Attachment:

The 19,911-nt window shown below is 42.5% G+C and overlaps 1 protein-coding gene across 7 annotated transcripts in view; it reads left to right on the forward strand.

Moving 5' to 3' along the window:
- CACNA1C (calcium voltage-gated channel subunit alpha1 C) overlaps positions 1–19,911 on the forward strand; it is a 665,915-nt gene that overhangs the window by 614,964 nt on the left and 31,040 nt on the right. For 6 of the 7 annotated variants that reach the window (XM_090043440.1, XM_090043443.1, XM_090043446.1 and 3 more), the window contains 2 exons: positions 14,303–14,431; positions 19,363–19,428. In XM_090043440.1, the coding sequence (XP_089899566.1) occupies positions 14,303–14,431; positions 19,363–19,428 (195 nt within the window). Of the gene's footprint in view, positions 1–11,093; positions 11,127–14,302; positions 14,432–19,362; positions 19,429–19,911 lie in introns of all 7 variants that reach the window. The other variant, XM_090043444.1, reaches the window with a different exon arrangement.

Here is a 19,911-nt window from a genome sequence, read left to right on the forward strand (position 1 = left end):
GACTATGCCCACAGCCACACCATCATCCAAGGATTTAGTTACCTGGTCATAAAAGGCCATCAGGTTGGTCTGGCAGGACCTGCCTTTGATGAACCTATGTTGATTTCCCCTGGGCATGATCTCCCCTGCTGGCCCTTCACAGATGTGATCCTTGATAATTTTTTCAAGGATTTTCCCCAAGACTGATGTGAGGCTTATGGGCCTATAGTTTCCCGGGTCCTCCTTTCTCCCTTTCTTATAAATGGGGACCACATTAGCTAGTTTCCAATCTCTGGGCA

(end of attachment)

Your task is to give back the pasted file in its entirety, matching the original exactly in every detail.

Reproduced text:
The 19,911-nt window shown below is 42.5% G+C and overlaps 1 protein-coding gene across 7 annotated transcripts in view; it reads left to right on the forward strand.

Moving 5' to 3' along the window:
- CACNA1C (calcium voltage-gated channel subunit alpha1 C) overlaps positions 1–19,911 on the forward strand; it is a 665,915-nt gene that overhangs the window by 614,964 nt on the left and 31,040 nt on the right. For 6 of the 7 annotated variants that reach the window (XM_090043440.1, XM_090043443.1, XM_090043446.1 and 3 more), the window contains 2 exons: positions 14,303–14,431; positions 19,363–19,428. In XM_090043440.1, the coding sequence (XP_089899566.1) occupies positions 14,303–14,431; positions 19,363–19,428 (195 nt within the window). Of the gene's footprint in view, positions 1–11,093; positions 11,127–14,302; positions 14,432–19,362; positions 19,429–19,911 lie in introns of all 7 variants that reach the window. The other variant, XM_090043444.1, reaches the window with a different exon arrangement.

Here is a 19,911-nt window from a genome sequence, read left to right on the forward strand (position 1 = left end):
GACTATGCCCACAGCCACACCATCATCCAAGGATTTAGTTACCTGGTCATAAAAGGCCATCAGGTTGGTCTGGCAGGACCTGCCTTTGATGAACCTATGTTGATTTCCCCTGGGCATGATCTCCCCTGCTGGCCCTTCACAGATGTGATCCTTGATAATTTTTTCAAGGATTTTCCCCAAGACTGATGTGAGGCTTATGGGCCTATAGTTTCCCGGGTCCTCCTTTCTCCCTTTCTTATAAATGGGGACCACATTAGCTAGTTTCCAATCTCTGGGCA